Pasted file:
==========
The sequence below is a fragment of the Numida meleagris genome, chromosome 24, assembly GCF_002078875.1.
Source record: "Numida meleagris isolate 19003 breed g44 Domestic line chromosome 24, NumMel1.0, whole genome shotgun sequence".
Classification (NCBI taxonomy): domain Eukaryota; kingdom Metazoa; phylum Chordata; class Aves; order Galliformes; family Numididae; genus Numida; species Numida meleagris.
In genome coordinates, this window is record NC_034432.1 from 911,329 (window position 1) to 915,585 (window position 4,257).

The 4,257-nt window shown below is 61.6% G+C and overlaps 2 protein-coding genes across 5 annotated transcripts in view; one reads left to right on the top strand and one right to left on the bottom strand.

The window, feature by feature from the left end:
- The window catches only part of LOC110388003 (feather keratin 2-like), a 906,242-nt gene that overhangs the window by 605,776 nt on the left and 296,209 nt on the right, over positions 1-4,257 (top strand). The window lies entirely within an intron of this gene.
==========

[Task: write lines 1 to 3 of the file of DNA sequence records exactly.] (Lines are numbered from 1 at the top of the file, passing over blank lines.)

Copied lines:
The sequence below is a fragment of the Numida meleagris genome, chromosome 24, assembly GCF_002078875.1.
Source record: "Numida meleagris isolate 19003 breed g44 Domestic line chromosome 24, NumMel1.0, whole genome shotgun sequence".
Classification (NCBI taxonomy): domain Eukaryota; kingdom Metazoa; phylum Chordata; class Aves; order Galliformes; family Numididae; genus Numida; species Numida meleagris.